Sri Ramana Darsanam

 

 

 

This is an extract from Sri Ramana Darsanam, by Sadhu Natanananda.

 

 

6 Divinity in the form of a jnani

 

Although Sri Ramana was adored by his devotees as Bhagavan, Maharshi, a grace-giving Guru, a supreme teacher, and a divine incarnation, to others he always showed himself as an ordinary person. While his form itself, appearing as grace personified because of its divine lustre, was captivating everyone’s heart, only very few were able to see him through their unconditioned sight as he really was. However, seeing his external form was itself adequate for experiencing the bliss of peace.

 

Sri Bhagavan’s view of himself and of others was completely different from that of ordinary people who do not know their real nature. Not only was he aware of his own real nature, he clearly knew the truth of others’. Even when he was in the midst of thousands of devotees of varied temperaments, he always remained steadfast in the awareness of the Supreme Self, without swerving in the least from his state. He consequently had the equal vision of seeing everyone as his own Self. Equal vision is evidence of divinity in human form. It is atma-drishti [the vision of the Self].

 

For those who have received the jnani’s look of grace, the look that emanates from the supreme space of consciousness is their abode and refuge. Bhagavan demonstrated the truth of his statement [in Who am I?] ‘Those on whom the gracious glance of Guru has fallen will never be abandoned’ immediately to those who received his look of grace. Just as the water of the holy Ganges purifies all those who touch it, the divine look of the jnani also purifies all those on whom it falls. Bhagavan exemplified in every way the fact that the enlightened ones, although in human garb, are in their nature really divine.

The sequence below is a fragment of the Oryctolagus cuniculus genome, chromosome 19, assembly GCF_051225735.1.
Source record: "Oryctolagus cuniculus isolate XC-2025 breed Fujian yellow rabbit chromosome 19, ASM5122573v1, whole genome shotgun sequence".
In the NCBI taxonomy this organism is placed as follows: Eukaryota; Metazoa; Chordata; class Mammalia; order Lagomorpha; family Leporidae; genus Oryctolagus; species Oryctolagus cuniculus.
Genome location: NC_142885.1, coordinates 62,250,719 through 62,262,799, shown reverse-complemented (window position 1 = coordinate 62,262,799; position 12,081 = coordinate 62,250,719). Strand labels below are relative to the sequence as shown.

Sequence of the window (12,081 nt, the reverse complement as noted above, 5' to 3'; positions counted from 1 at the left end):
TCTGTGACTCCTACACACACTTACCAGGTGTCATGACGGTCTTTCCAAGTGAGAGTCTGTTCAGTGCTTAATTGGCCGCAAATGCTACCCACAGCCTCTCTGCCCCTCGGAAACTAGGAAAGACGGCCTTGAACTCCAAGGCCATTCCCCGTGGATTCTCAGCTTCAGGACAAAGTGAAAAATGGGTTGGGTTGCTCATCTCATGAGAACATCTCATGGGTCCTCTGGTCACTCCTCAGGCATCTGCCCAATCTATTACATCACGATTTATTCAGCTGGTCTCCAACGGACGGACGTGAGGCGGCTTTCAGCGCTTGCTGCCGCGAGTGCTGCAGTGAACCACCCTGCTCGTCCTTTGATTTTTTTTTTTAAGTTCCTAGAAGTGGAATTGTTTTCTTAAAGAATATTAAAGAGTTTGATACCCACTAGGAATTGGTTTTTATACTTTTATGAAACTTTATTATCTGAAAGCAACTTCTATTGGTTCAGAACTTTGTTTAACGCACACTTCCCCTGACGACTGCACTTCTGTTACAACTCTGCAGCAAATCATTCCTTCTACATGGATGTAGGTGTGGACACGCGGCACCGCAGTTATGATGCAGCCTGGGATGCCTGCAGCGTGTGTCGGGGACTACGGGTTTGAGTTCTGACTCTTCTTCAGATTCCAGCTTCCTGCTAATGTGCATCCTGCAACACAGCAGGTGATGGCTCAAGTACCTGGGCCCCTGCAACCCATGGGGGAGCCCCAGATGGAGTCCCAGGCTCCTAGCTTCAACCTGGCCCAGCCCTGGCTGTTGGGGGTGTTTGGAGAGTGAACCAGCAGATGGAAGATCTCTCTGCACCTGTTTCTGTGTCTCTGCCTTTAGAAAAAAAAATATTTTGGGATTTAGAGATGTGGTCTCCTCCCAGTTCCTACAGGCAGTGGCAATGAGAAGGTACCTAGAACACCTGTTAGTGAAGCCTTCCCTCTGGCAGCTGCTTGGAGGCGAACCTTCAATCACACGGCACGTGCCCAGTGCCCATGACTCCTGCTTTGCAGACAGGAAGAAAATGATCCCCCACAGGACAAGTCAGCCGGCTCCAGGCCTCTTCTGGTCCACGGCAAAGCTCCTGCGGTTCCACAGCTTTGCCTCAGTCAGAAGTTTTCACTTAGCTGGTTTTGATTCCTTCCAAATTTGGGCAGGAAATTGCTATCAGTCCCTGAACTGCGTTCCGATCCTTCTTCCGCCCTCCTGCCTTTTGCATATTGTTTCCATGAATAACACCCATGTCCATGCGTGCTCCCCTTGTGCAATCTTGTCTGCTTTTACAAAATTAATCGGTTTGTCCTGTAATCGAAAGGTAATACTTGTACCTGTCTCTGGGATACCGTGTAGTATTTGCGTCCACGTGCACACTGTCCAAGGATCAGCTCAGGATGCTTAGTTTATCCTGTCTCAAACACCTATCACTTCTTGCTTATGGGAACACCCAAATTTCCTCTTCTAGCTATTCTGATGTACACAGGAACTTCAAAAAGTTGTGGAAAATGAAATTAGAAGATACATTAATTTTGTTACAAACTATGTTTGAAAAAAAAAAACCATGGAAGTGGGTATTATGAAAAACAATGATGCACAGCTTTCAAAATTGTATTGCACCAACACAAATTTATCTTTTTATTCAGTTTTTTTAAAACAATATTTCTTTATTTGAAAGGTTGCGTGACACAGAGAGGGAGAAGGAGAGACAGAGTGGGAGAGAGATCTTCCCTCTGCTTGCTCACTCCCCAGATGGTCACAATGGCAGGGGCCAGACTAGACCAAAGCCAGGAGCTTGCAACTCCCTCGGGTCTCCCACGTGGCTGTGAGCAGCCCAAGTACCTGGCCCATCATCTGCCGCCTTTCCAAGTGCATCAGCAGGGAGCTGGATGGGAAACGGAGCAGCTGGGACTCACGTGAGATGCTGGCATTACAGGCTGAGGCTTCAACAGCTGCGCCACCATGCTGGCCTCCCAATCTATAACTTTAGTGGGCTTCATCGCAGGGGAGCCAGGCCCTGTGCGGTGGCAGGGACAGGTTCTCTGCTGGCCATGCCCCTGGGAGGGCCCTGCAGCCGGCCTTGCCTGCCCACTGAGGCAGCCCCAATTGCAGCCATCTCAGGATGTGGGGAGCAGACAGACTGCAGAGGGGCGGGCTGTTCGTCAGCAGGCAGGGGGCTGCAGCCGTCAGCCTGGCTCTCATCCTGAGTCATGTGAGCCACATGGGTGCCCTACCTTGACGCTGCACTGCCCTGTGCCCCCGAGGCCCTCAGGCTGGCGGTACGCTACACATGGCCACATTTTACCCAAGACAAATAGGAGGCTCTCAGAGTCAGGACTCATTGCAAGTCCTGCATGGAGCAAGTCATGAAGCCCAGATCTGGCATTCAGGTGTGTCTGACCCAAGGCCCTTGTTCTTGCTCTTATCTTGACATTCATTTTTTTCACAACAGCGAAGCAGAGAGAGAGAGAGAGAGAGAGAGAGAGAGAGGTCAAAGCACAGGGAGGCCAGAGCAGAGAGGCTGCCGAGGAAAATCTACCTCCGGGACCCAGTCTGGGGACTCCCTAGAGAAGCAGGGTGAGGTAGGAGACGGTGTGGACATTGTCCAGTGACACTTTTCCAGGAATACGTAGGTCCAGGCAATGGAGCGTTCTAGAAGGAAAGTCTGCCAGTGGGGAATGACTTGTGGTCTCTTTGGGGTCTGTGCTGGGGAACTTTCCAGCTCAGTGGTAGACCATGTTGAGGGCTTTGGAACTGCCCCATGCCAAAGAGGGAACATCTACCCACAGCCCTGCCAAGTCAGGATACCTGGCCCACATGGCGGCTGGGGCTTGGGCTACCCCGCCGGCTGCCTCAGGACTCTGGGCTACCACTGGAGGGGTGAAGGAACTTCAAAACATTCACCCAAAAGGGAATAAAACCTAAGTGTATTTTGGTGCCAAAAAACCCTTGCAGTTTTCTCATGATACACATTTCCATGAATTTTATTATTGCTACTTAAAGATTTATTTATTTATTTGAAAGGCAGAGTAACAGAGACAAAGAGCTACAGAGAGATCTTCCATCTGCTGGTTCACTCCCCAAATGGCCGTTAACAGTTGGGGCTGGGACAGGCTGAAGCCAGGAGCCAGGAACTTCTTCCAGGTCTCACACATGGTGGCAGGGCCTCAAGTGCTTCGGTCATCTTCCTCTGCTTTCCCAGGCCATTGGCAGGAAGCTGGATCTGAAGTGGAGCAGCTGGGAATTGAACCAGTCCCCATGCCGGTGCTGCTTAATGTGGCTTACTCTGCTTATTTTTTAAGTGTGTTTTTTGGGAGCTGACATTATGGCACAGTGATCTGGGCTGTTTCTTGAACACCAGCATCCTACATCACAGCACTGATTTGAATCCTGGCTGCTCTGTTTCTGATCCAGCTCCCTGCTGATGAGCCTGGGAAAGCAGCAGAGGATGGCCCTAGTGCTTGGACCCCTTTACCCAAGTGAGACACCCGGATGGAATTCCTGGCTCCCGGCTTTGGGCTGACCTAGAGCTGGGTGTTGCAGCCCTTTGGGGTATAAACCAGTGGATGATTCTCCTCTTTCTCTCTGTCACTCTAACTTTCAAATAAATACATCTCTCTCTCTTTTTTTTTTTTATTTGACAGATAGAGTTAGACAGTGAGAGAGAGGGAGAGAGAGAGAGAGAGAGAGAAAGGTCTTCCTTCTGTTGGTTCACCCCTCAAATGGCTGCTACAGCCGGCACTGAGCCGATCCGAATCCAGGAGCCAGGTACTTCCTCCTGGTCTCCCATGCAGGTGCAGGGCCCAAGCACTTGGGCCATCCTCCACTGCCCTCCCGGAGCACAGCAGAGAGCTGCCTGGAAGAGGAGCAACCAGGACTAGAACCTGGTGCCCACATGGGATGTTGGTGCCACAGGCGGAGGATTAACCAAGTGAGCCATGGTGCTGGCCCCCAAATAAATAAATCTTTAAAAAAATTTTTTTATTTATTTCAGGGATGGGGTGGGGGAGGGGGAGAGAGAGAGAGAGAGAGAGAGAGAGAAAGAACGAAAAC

7 Those who came with pride became motionless like statues

 

Just like the philosopher’s stone, which has the wonderful power of turning base iron into noble gold, Sri Bhagavan’s presence transformed even unfit persons into blessed ones. After many years of silence, when Sri Bhagavan started speaking a little, like bees swarming to a blossoming flower, the world of the intelligentsia started gathering around him. Some proud people, who had learned a little of Vedanta in the same way that they learned the Vedas, and who were in the habit of proclaiming themselves to be Brahman, could not bear to see the position of supreme eminence that Bhagavan was beginning to get. Out of envy they used to go to his presence with the intention of humiliating him by arguments. As soon as Bhagavan’s look fell on them, like a cat that has seen a tiger, they were stunned and remained motionless like statues. After remaining in this state for a long period, receiving new light and feeling penitent, they would beg his forgiveness with great feeling.

 

Sri Bhagavan, bestowing on them his gracious look, would console them, saying with a smiling face, ‘When all are existing as He, who is to forgive whom? Abstaining from droha [treachery, harm, injury] to oneself is sufficient for salvation.’

 

Such interesting incidents used to take place every now and then in those days.

 

It is well known that Adi-Sankara, extolled as ‘the world teacher’, won over many famous pandits who professed the superiority of action [followers of karma kanda] and the bigoted adherents of various other cults by his superb intellectual power. With none to equal or excel him in advaitic knowledge, he ascended the sarvajna peeta [the seat reserved for the one who knows everything]. The power of grace that was seen as speech in Sankara, and which shone throughout the world, that same power of grace manifested in Sri Ramana as his divine look and shone as the supreme light that purified the world by a mere glance. Between these two, there is not the slightest difference in their divine nature.

 

8 Realisation is impossible without the grace of the Guru

 

Ganapati Muni, who had the grace of the goddess of learning [Saraswati], had superb intellectual power, had mastered all the scriptures and was famous as the Lord of Mantras [Mantreswara] and as 'Kavyakantha' [one from whose throat sweet poetry flows]. He could also compose verses extempore. Because of his power of speech, scholars always surrounded him. Believing firmly that it is possible to secure the five divine powers [creation, preservation, destruction, veiling and liberation] through the worship of Sakti and by yogic practices, he had spent many years performing rare tapas. He observed severe vows and in the process had many wonderful visions.

 

Firmly determined not to accept any human being as his Sadguru, he did not bow down to anyone for a very long time. If even such a great person finally took refuge in Sri Ramana, who taught him the true nature of tapas, who can fully comprehend the power of grace that was shining spontaneously in Bhagavan? It was this great person who declared Sri Ramana to be ‘Bhagavan’ and ‘Maharshi’ to the world at large.

David Godman Books

 

Books by David Godman on Ramana Maharshi, his devotees and his teachings